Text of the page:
Richard Branson Email – Should I E-file My Taxes Online

Is e-filing a better way to file your taxes? 

Americans and the IRS might not agree on everything, but they are mostly on precisely the same page in regards to e-filing individual income tax returns.

Nearly all individual income tax returns submitted to the IRS are e-filed.  E-filing is popular because it’s a win-win for taxpayers and the IRS.

And in return, you could get any refund you are owed faster, especially if you have it directly deposited to your bank account.

But what about security?  And can digital filing really give you access to all the forms you might need if you’ve got a intricate tax situation?  Are there situations when you can not e-file?  Let’s look at the advantages of e-filing, and if it may be the very best filing option for your needs.

If you’re Considering e-filing, some of the advantages include:

  1. Quick confirmation your forms have been obtained: The IRS will confirm a tax filing was received within one day of digital submission.  For paper filers, the IRS does not send any acknowledgment your forms have arrived safely. 

    Timely refunds: When you publish a paper filing, it can take six to eight months to receive a tax refund.  With e-filing, you’ll receive your money in three weeks or less.  Choosing direct deposit may also accelerate the refund procedure.

  2. Reduced likelihood of mistakes: According to the IRS, there is around a 1 percent error rate on e-filed yields, compared with a 20% speed of mistakes on paper filings.  The IRS also provides more information on issues discovered on e-filed yields compared with paper yields.

  3. Easy payment process: If you owe the IRS money, it’s simpler to pay at your advantage when you e-file.  It’s possible to submit returns early and pay later if needed, provided that you pay from the April 15 filing deadline.  Additionally you have the option to pay your balance by using the IRS Immediate pay service from the checking account or savings account, filing a credit card through a payment processor for a fee, or paying by check or money order.  Just be aware delaying payment following the filing due date (typically April 15) will lead to interest and penalties.

  4. Digital storage of tax data: Submitting returns electronically implies there is a digital backup of your tax documents.  So if something happens to your paperwork, then you’ll have an electronic backup.

The fantastic news: Most taxpayers do opt to e-file and find those benefits — and the process of doing so is easy.

    1. Utilize IRS Free File: If your adjusted gross income is $72,000 or not as you could have the ability to use the IRS Free File program.  The types do the math for you and offer standard advice.  You can simply do your federal return with these forms.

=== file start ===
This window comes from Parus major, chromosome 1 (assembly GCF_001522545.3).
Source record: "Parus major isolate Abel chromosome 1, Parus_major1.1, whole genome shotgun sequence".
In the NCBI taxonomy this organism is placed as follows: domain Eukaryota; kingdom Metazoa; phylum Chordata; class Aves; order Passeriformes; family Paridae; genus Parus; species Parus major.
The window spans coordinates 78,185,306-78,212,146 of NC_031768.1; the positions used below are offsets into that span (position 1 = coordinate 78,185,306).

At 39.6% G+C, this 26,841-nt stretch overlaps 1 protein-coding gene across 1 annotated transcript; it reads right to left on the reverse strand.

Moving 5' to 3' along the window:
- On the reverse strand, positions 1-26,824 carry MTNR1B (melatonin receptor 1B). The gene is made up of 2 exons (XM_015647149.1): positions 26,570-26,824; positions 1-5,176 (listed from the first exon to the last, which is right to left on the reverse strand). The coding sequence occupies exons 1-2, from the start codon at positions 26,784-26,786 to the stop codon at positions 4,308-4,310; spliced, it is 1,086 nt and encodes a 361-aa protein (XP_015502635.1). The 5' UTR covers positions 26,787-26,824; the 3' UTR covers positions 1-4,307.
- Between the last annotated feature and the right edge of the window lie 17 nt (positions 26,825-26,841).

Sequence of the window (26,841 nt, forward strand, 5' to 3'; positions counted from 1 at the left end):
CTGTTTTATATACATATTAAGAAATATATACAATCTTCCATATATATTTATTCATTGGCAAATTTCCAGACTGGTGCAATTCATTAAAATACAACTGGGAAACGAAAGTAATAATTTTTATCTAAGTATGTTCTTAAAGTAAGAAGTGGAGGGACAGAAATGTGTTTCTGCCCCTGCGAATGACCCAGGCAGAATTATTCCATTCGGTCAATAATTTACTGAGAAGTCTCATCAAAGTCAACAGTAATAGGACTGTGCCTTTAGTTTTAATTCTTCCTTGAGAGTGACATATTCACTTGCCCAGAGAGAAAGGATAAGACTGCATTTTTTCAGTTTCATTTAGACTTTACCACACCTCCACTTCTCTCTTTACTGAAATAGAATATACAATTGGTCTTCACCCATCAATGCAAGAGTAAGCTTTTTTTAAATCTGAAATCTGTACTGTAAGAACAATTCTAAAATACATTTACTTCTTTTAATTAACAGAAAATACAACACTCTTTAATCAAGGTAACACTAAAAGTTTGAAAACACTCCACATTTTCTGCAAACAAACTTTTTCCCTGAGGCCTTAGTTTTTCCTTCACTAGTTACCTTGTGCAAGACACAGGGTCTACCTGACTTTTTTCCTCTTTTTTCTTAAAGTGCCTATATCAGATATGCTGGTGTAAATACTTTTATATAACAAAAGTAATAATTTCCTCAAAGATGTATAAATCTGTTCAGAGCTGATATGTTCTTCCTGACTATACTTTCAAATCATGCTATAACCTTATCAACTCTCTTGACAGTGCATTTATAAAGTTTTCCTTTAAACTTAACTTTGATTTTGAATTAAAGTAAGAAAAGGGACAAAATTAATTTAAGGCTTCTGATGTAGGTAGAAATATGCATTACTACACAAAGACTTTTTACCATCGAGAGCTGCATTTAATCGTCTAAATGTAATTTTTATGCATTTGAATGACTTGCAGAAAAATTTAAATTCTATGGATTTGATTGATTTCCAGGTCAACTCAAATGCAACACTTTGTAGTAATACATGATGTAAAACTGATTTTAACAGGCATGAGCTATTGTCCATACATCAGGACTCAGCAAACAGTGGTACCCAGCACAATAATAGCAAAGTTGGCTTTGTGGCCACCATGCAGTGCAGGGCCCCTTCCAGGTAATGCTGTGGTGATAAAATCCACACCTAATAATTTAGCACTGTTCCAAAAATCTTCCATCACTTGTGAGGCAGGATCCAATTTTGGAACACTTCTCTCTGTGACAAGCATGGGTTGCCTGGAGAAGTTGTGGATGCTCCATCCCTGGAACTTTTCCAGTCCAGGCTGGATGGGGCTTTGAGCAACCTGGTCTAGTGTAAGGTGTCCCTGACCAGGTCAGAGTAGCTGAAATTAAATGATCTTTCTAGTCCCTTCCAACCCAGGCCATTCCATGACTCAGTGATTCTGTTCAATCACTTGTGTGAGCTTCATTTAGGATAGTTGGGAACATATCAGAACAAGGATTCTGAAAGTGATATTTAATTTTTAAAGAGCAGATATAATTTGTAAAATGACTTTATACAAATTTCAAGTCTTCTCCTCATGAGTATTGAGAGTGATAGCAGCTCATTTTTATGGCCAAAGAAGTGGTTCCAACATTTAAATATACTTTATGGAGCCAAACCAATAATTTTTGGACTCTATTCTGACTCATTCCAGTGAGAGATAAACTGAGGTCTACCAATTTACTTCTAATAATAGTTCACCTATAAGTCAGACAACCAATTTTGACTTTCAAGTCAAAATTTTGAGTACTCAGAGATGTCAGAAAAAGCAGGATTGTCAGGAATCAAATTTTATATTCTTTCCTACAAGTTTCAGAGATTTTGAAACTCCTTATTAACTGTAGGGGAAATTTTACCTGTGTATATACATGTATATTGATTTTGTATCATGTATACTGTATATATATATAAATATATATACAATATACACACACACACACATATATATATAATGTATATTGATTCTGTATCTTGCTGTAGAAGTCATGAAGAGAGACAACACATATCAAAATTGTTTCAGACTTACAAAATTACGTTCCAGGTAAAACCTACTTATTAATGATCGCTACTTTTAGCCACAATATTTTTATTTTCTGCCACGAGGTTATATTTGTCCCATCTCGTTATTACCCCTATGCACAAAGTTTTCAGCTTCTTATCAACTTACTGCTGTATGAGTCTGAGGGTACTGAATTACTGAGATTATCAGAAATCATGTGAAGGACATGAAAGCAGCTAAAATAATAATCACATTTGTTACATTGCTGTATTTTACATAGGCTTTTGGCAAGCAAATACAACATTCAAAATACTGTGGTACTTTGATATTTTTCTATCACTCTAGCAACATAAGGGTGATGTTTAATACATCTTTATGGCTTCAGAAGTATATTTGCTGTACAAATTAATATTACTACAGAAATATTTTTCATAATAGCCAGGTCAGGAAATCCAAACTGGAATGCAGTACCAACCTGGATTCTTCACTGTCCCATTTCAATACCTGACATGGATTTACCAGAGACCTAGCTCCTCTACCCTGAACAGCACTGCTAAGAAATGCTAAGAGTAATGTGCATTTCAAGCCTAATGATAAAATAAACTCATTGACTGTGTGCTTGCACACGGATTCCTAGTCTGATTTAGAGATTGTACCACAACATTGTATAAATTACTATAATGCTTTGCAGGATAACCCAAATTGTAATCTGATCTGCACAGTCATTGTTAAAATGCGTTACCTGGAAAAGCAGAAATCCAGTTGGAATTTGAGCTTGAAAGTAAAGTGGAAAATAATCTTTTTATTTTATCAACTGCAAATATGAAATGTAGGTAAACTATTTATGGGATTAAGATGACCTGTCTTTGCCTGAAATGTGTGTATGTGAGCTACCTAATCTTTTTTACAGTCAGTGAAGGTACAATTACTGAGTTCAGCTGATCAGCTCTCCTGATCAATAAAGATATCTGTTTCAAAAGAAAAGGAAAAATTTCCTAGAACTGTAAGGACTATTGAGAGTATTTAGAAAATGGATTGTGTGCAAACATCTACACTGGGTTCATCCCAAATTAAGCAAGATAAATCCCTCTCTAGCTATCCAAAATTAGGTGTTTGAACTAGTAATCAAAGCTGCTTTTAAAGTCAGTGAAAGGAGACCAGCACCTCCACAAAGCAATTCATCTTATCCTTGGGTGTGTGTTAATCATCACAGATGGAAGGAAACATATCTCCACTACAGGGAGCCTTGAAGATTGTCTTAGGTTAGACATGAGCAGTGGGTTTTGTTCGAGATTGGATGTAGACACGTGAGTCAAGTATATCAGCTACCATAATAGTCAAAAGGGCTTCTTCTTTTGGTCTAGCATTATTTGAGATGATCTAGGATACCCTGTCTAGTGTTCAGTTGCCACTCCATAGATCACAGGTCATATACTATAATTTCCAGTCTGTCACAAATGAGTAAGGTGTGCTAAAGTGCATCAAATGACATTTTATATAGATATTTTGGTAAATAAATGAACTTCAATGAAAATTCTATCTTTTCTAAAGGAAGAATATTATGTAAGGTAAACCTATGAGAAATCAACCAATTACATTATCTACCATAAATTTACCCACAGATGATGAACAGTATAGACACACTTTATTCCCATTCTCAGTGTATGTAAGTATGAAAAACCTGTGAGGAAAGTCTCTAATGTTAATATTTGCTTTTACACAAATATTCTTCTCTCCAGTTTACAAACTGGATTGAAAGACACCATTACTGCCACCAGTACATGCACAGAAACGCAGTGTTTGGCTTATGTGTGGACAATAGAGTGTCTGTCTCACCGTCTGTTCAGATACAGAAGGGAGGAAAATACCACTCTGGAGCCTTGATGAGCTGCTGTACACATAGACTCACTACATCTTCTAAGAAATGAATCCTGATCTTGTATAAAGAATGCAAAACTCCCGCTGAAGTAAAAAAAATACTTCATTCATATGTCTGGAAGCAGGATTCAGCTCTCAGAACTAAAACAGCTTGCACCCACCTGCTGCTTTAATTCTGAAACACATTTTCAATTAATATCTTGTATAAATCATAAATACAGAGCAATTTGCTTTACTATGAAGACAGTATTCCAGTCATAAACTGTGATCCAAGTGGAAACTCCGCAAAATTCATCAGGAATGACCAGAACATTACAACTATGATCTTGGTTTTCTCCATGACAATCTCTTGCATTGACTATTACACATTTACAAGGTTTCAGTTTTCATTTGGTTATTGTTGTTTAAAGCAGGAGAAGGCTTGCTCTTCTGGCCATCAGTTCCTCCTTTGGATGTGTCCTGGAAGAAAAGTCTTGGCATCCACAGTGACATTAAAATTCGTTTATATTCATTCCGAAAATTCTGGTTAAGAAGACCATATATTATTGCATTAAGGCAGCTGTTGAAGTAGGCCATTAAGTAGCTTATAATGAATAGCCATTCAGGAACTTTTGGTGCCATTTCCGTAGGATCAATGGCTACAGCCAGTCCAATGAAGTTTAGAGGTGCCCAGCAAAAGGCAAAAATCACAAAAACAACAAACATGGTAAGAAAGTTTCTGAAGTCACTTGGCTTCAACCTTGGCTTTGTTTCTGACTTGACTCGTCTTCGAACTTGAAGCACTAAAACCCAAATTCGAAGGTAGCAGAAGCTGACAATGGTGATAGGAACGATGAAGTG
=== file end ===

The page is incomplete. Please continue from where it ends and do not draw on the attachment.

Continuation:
2. Use an online tax preparation tax or service applications: Tax prep software and online filing services are alternatives.  These options are an easy way to finish and e-file your forms.  Some applications suppliers charge for their programs, Some are free.   The program asks you simple questions about your life and financing to guide you through the completion of your types.  
    3. Get complimentary, in-person tax aid: In most states, you will find volunteers to help prepare and e-file yields.  However, eligibility for free help is typically limited based on income, and a few providers appeal to specific demographic groups.  The IRS maintains a record of licensed providers, but you should be aware this alternative is very likely to be the most costly one. 

Employing online tax prep software is far and away the preferred approach of the majority of taxpayers.  Actually, the IRS says it expected over four tax returns to be submitted through tax return prep program.

Is e-filing really stable?

While e-filing is convenient, you may be worried about safety — especially with all these data breaches.  But experts agree that this is not an issue that should dissuade you from e-filing.

“In fact, it can be more secure than paper filing as you’re sending your private information through an encrypted system rather than exposing your data in the email.”

Dennis Chow, vice president of information security at SCIS Security, explains that the IRS has put safety measures in place to keep your information secure.  “Trainers normally use IRS particular APIs that need ab sessions,” Chow says.  “All of this is routed over TLS encrypted links .”

It’s important to employ a trusted service that will help you record your taxes.  Chow advises not to e-file on a public computer or utilize an online connection which is not confidential.

Bottom line

For many taxpayers, it makes sense to e-file a return since it’s the most convenient way to submit your tax information to the IRS and it allows for timely refunds and effortless payment options.  Just be certain that you use tax preparation software from a dependable source, so you can ensure the information you supply to transmit to the IRS is going to be kept secure.